Even more significant to the growth of Toronto’s tech community was the Toronto birth of DemoCamp, a more lightweight gathering featuring demonstrations from players in the local (and sometimes wider) tech community. Since it takes place in a single evening and is preceded and followed by informal mixing and discussion, it has become a fantastic venue to come out and observe the electricity and creativity of the community and even insert yourself into the fray.

Bootstrapped by the community and now gaining limited corporate support, DemoCamp is growing but still maintains its most important feature – an atmosphere where everyone has the opportunity to contribute and participate.

If there isn’t already a DemoCamp in your community, I strongly encourage you to take the initiative to start one. If you’re in the Toronto area, I hope to see you at Toronto DemoCamp 14 on September 17th, 2007.

My first DemoCamp was DemoCampToronto3, where I demoed BlogChat, an Ajax chat app I developed in early 2002. I have been to almost every subsequent DemoCamp and have witnessed its phenominal growth, as well as the various BarCamp offshoots such as DrupalCamp, EnterpriseCamp and a host of others. I’ve even participated at Geeks and Guitars, playing drums and bass with Joey DeVilla and James Walker.

It has been my pleasure to meet literally hundreds of local people who are passionate about technology, and to collaborate with some of the core people who continue to make DemoCamp a success. This month, I’ve personally pledged $200 to help towards the venue and I encourage others to find ways to lend their support.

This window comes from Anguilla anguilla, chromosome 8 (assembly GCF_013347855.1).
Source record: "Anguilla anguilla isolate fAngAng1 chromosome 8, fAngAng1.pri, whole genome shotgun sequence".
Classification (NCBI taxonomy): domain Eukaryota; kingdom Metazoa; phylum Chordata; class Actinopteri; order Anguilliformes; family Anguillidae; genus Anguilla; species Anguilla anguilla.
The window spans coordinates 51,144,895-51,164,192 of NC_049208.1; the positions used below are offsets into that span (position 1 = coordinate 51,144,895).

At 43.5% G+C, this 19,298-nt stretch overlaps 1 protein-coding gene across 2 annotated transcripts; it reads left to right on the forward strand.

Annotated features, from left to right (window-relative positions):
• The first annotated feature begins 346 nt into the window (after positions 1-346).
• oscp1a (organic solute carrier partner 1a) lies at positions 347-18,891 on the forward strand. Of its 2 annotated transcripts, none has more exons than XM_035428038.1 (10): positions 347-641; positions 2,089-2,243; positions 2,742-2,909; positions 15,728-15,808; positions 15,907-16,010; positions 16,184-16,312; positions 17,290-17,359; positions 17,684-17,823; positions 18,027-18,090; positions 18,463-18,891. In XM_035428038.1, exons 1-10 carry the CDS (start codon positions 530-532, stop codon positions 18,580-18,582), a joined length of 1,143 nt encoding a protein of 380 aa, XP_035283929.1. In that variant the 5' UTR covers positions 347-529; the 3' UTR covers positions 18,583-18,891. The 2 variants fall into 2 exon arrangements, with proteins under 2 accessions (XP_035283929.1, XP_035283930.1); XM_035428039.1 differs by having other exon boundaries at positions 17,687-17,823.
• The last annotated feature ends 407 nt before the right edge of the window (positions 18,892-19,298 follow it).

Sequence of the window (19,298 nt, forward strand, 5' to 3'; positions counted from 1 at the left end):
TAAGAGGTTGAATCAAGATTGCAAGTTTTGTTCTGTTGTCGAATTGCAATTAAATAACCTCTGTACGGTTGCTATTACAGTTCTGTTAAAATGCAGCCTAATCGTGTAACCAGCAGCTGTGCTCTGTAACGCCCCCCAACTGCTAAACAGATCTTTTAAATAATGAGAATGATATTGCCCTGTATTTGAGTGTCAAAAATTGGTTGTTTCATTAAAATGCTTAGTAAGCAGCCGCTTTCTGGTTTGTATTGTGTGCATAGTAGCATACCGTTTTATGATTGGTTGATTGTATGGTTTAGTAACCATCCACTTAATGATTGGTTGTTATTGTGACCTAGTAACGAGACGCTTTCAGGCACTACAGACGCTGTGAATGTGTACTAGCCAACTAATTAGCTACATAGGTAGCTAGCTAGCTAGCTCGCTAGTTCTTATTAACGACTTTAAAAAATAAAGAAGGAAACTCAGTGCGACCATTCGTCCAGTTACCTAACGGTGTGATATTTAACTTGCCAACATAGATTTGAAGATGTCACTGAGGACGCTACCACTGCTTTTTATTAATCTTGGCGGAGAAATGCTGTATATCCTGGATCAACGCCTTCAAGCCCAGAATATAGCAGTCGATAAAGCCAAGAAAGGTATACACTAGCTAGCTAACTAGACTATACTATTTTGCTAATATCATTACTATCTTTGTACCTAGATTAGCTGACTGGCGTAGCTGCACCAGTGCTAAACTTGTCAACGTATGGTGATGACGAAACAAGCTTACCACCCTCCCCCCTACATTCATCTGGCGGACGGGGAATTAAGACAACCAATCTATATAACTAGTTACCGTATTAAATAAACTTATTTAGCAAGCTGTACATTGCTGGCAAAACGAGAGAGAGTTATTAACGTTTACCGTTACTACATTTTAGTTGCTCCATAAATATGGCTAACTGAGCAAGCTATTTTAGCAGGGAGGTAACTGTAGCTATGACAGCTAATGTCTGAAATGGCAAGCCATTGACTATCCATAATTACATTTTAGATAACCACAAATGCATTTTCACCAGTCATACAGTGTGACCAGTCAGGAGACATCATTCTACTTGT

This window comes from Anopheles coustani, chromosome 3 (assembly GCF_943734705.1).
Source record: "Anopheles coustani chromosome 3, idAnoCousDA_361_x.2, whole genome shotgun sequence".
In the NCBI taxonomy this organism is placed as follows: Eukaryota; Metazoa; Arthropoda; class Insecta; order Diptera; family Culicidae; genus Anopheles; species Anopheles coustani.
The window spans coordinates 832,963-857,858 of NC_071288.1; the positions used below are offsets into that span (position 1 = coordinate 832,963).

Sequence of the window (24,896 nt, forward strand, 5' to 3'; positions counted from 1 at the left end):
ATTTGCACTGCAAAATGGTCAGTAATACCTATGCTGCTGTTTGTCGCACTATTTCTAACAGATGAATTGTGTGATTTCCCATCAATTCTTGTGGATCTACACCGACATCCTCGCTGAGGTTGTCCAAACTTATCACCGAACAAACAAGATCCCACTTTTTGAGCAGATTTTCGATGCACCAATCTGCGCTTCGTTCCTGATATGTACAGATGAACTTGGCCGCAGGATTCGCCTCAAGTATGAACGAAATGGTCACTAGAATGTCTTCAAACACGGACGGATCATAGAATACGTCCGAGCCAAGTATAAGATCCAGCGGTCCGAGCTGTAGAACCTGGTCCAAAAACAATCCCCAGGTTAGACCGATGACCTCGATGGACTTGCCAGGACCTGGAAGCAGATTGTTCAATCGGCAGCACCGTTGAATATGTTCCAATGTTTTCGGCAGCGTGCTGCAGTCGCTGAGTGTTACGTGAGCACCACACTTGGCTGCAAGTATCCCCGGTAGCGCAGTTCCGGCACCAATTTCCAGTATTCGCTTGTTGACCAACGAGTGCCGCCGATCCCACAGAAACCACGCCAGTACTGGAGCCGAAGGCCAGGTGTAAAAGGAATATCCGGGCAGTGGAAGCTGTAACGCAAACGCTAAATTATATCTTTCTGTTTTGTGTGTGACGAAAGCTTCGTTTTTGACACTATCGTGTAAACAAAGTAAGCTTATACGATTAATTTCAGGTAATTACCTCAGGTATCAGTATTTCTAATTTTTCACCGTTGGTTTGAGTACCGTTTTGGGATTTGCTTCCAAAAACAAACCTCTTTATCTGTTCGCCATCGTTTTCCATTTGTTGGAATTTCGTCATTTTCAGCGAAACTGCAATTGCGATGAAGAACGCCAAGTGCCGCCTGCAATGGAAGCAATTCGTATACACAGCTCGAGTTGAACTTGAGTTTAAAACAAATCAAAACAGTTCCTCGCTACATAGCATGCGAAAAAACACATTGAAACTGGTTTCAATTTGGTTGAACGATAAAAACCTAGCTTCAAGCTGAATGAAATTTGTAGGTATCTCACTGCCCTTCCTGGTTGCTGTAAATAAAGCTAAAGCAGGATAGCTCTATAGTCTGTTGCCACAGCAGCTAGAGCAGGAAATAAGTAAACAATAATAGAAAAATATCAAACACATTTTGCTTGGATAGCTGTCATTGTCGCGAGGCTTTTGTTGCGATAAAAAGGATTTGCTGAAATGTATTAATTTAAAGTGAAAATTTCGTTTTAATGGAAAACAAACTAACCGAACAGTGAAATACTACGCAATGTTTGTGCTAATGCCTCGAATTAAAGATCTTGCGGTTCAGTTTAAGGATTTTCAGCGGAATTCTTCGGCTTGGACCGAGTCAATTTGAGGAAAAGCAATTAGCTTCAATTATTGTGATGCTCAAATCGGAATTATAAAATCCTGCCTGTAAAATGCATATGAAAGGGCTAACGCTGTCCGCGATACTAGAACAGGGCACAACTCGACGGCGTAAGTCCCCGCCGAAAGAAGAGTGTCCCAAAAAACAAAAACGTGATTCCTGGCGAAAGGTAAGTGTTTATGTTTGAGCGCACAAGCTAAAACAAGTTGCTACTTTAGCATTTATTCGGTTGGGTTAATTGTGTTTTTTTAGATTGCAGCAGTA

The Toronto community also has a “Toronto Global Swarm” Skype channel that is open 24/7 and allows people to come and go and communicate with one another. You can get an invitation from anyone who is already in the chat.

So now you know the not-so-well-kept secret of how to get involved in your local tech community. Spread it around!

Update: David Crow has some details of the presentations lined up for DemoCampToronto14

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Ajax Evolution

Thursday, August 2nd, 2007

Not only are the tools and techniques surrounding Ajax development maturing, the very scope of the Ajax meme continues to expand even now, two years since Jesse spake those immortal words back in 2005.

The latest class of techniques to come under the umbrella of Ajax is offline browser applications. At the Ajax Experience conference in SFO last week, there were a few presentations about the Dojo Offline Toolkit, which provides offline application and synchronization abstractions on top of the Google Gears local storage engine. I spent quite a bit of time with Brad Neuberg and his work on DOT is impressive.

Another topic that got much more coverage this time around was Performance Analysis and the tools you can use. Ryan Breen had a great talk that described some very useful tools and Steve Souders presented his new tool YSlow.

I had a chance to hang around with lots of other great folk while I was there – Douglas, Brendan, Sean, Dylan, the charming but unlinkable Stephanie Trimble, John, Pete and Dori to name a few. And of course, Ben and Dion, congenial hosts as always.

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Why you won’t see me at Ajax World

Friday, July 13th, 2007

Although you will indeed see me at the Ajax Experience show in SFO at the end of the month, I’m afraid you won’t find me in Santa Clara in September.

Today I received yet another in a series of communications asking me to be a sponsor for the Ajax World conference hosted by Sys-Con Media.

I first had contact with Sys-Con when Jeremy Geelan asked me to participate in an expert survey in 2005 [addendum: Jeremy is no longer with Sys-Con, having left to found Social Computing Magazine][addendum2: Jeremy is back with Sys-Con - whether he actually left or not is unknown, but it's clear he's not been entirely frank with me]. I freely gave a bit of my time to come up with a series of responses which were quoted and which apparently were helpful in making it a successful article, ostensibly generating interest or revenue for them.